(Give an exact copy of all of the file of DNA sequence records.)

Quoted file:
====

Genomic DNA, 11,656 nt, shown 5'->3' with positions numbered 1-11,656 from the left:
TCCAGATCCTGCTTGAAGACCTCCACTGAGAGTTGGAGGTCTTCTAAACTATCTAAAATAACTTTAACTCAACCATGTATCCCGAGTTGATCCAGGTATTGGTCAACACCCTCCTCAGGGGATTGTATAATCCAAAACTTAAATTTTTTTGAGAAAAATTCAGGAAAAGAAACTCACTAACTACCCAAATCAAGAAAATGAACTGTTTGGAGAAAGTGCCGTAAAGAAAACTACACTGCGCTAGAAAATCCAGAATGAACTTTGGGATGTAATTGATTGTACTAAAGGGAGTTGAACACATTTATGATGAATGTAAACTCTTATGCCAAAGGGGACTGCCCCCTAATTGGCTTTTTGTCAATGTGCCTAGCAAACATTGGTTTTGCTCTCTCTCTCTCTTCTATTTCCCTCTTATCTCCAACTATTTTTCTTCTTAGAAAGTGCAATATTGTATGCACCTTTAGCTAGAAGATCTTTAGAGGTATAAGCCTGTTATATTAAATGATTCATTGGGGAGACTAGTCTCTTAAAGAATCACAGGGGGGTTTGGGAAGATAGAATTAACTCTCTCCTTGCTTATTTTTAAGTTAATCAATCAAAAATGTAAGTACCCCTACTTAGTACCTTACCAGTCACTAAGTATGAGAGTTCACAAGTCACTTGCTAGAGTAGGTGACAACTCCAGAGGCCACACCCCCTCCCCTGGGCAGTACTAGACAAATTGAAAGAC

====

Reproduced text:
Genomic DNA, 11,656 nt, shown 5'->3' with positions numbered 1-11,656 from the left:
TCCAGATCCTGCTTGAAGACCTCCACTGAGAGTTGGAGGTCTTCTAAACTATCTAAAATAACTTTAACTCAACCATGTATCCCGAGTTGATCCAGGTATTGGTCAACACCCTCCTCAGGGGATTGTATAATCCAAAACTTAAATTTTTTTGAGAAAAATTCAGGAAAAGAAACTCACTAACTACCCAAATCAAGAAAATGAACTGTTTGGAGAAAGTGCCGTAAAGAAAACTACACTGCGCTAGAAAATCCAGAATGAACTTTGGGATGTAATTGATTGTACTAAAGGGAGTTGAACACATTTATGATGAATGTAAACTCTTATGCCAAAGGGGACTGCCCCCTAATTGGCTTTTTGTCAATGTGCCTAGCAAACATTGGTTTTGCTCTCTCTCTCTCTTCTATTTCCCTCTTATCTCCAACTATTTTTCTTCTTAGAAAGTGCAATATTGTATGCACCTTTAGCTAGAAGATCTTTAGAGGTATAAGCCTGTTATATTAAATGATTCATTGGGGAGACTAGTCTCTTAAAGAATCACAGGGGGGTTTGGGAAGATAGAATTAACTCTCTCCTTGCTTATTTTTAAGTTAATCAATCAAAAATGTAAGTACCCCTACTTAGTACCTTACCAGTCACTAAGTATGAGAGTTCACAAGTCACTTGCTAGAGTAGGTGACAACTCCAGAGGCCACACCCCCTCCCCTGGGCAGTACTAGACAAATTGAAAGAC